Is it safe to work with Kingfisher Airlines ?
The headcount is down to 4,200 from 7,700 a year ago, according to two executives of the Vijay Mallya-promoted airline. Both spoke on condition of anonymity.
“Out of the 4,200, 40% are not working as the airline closed at least 20 airport stations as part of downsizing its operations,” said one of the officials.
A Kingfisher Airlines spokesperson declined to comment.
The management has not paid salaries since February, prompting employees to resort to multiple strikes in August.
At least 15 flights were cancelled on Saturday.
The airline management has not paid salaries since February, prompting employees to resort to multiple strikes this month. Photo: Hindustan Times
The situation is likely to aggravate from Tuesday night as more pilots are expected to join the stir if they are not paid by the end of the banking hours.
That the airline is losing employees is reflected in the company’s April-June quarter results where the employee costs for Kingfisher Airlines fell 66% to Rs.58.88 crore, against the Rs.173.66 crore in the corresponding quarter of the previous fiscal.
Typically, employee costs represent 10-12% of the total operating cost of an airline.
One such employee, 30-year-old Anish Dcosta, an aircraft engineer who decided to quit in May as he was not getting his salary, said: “I have decided to go for further studies.” He, however, did not divulge details of his dues or future plans.
A human resources consultant, requesting anonymity, said the exodus would impact both Kingfisher Airlines as well as the industry at large.
“Those with soft skills may find a job in other sectors, including the hospitality sector. But those employees with airline-specific talent (such as pilots) will create a surplus in the domestic job market at a time when the global airline industry is facing turbulence,” he added.
Craig Jenks, president of Airline/Aircraft Projects Inc., a New York-based air transport consulting and advisory services firm, said it is a negative situation, adding, “It is much harder to become profitable by shrinking than by growing.”
Meanwhile, the second Kingfisher Airlines executive cited above was optimistic that employees would return.
“Though we failed to retain talent, I do not see a problem. The brand—Kingfisher Airlines—is still strong. Employees would return to the airline once it is ready to fly the full schedule or it gets an investor—be it a domestic institution or an international airline,” he said.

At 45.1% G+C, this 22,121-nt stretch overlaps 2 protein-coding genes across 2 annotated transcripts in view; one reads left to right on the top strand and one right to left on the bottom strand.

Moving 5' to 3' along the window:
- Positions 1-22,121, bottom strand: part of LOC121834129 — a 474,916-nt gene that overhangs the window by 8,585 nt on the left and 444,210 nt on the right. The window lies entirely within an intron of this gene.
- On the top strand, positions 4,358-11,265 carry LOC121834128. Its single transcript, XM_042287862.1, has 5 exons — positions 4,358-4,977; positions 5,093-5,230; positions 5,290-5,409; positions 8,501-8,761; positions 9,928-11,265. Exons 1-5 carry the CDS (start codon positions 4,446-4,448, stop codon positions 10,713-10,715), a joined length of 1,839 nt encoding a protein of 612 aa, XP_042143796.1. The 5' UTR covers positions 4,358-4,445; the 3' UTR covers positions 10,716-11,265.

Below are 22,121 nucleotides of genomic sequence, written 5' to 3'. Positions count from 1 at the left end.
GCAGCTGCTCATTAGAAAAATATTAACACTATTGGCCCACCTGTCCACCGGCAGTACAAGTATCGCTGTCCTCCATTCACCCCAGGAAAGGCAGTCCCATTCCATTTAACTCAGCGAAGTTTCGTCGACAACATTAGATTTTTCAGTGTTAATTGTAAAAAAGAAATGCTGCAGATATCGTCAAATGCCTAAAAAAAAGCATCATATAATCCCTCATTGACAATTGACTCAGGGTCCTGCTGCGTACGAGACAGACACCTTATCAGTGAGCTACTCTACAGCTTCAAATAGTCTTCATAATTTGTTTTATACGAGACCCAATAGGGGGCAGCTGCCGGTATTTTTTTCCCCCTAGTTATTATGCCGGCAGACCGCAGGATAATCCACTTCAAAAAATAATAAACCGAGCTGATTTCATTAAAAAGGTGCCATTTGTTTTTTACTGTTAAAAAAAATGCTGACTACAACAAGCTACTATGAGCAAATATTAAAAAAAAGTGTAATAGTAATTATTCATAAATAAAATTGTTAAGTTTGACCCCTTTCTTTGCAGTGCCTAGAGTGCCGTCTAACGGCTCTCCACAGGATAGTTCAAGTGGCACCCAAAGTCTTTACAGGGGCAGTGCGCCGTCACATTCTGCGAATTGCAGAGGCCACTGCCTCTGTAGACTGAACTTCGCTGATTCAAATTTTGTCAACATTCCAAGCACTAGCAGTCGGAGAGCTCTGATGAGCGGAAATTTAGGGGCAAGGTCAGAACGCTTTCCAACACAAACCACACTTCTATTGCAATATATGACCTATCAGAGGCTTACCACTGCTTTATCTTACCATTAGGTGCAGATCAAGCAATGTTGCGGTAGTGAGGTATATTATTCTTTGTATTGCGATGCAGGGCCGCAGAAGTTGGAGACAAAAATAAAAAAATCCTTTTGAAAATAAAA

“Kingfisher continues to believe it will get recapitalized and get on a path of sustained profitability. The airline is in discussions with several strategic and financial investors to bring fresh capital,” the airline said in a statement while announcing the April-June quarter results, without disclosing the names of the potential investors.
High jet fuel costs and grounded planes led to cash-strapped Kingfisher Airlines’ net loss widening two-and-a-half times to Rs.650.78 crore for the three months ended 30 June against a Rs.263.53 crore net loss in the corresponding quarter a year ago.
Incidentally, the scenario is different for other airlines.
Rival carrier Jet Airways (India) Ltd has reduced over 600 employees from the April-June quarter of the last fiscal to the comparable quarter of this fiscal, but its employee costs have risen.
Jet Aiways incurred Rs.401 crore as employee costs in the April-June quarter, up 11.38% from the corresponding quarter of the previous fiscal.
In an analyst call early this month, K.G. Vishwanath, vice-president, commercial strategy and investor relations, said Jet Airways has 220 high-cost expatriate pilots and intends to reduce the number to 50 by the end of this year.
Another listed airline, SpiceJet Ltd’s employee cost for the April-June quarter stood at Rs.131.35 crore—an increase of 71% (Rs.76.93 crore) from the year-ago period.
Kingfisher Airlines lost 1.71% to Rs.9.78 on Friday on BSE while the benchmark Sensex index rose 0.19% to 17,691.08 points.
The markets were closed on Monday.